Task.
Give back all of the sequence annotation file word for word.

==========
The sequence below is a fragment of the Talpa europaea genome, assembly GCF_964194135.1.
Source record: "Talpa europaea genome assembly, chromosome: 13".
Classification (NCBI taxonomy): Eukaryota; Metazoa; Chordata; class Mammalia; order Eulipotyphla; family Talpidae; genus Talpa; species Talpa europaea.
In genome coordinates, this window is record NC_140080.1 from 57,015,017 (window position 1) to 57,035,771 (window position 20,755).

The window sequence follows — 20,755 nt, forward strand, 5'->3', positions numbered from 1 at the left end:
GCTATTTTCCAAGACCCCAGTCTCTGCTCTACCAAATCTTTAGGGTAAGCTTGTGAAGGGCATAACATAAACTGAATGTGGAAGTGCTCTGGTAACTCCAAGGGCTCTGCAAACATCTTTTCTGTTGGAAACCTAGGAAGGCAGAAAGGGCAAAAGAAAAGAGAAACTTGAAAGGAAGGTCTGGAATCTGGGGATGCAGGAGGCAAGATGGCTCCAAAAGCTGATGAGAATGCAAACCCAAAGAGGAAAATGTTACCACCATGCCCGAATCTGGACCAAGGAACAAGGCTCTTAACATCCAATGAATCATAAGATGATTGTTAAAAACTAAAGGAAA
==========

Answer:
The sequence below is a fragment of the Talpa europaea genome, assembly GCF_964194135.1.
Source record: "Talpa europaea genome assembly, chromosome: 13".
Classification (NCBI taxonomy): Eukaryota; Metazoa; Chordata; class Mammalia; order Eulipotyphla; family Talpidae; genus Talpa; species Talpa europaea.
In genome coordinates, this window is record NC_140080.1 from 57,015,017 (window position 1) to 57,035,771 (window position 20,755).

The window sequence follows — 20,755 nt, forward strand, 5'->3', positions numbered from 1 at the left end:
GCTATTTTCCAAGACCCCAGTCTCTGCTCTACCAAATCTTTAGGGTAAGCTTGTGAAGGGCATAACATAAACTGAATGTGGAAGTGCTCTGGTAACTCCAAGGGCTCTGCAAACATCTTTTCTGTTGGAAACCTAGGAAGGCAGAAAGGGCAAAAGAAAAGAGAAACTTGAAAGGAAGGTCTGGAATCTGGGGATGCAGGAGGCAAGATGGCTCCAAAAGCTGATGAGAATGCAAACCCAAAGAGGAAAATGTTACCACCATGCCCGAATCTGGACCAAGGAACAAGGCTCTTAACATCCAATGAATCATAAGATGATTGTTAAAAACTAAAGGAAA